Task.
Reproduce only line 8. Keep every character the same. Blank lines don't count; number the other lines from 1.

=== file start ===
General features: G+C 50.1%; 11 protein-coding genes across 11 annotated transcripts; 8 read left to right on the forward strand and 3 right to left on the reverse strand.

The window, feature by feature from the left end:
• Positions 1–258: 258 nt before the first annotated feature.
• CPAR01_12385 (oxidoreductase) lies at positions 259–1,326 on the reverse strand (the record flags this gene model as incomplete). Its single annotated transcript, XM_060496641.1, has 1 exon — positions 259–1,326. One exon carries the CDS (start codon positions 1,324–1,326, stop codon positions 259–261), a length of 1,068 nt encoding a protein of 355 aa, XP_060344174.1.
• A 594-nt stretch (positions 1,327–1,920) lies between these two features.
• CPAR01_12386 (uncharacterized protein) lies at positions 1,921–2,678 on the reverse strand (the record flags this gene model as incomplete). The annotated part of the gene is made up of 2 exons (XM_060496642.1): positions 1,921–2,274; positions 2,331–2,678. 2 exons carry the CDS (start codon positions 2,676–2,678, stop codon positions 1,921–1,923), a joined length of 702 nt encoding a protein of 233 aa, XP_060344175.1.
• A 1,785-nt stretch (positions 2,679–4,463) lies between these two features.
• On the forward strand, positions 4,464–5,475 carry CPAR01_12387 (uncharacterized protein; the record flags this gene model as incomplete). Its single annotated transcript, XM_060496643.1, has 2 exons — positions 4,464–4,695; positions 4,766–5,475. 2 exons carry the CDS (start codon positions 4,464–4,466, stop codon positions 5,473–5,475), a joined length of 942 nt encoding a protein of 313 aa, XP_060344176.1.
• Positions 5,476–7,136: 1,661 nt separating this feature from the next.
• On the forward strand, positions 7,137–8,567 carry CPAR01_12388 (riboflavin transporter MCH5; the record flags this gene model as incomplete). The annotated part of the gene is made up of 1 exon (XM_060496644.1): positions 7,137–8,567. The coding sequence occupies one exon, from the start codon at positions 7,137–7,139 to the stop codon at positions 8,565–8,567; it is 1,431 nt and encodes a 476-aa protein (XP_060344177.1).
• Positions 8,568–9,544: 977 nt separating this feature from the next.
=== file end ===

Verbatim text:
• On the forward strand, positions 4,464–5,475 carry CPAR01_12387 (uncharacterized protein; the record flags this gene model as incomplete). Its single annotated transcript, XM_060496643.1, has 2 exons — positions 4,464–4,695; positions 4,766–5,475. 2 exons carry the CDS (start codon positions 4,464–4,466, stop codon positions 5,473–5,475), a joined length of 942 nt encoding a protein of 313 aa, XP_060344176.1.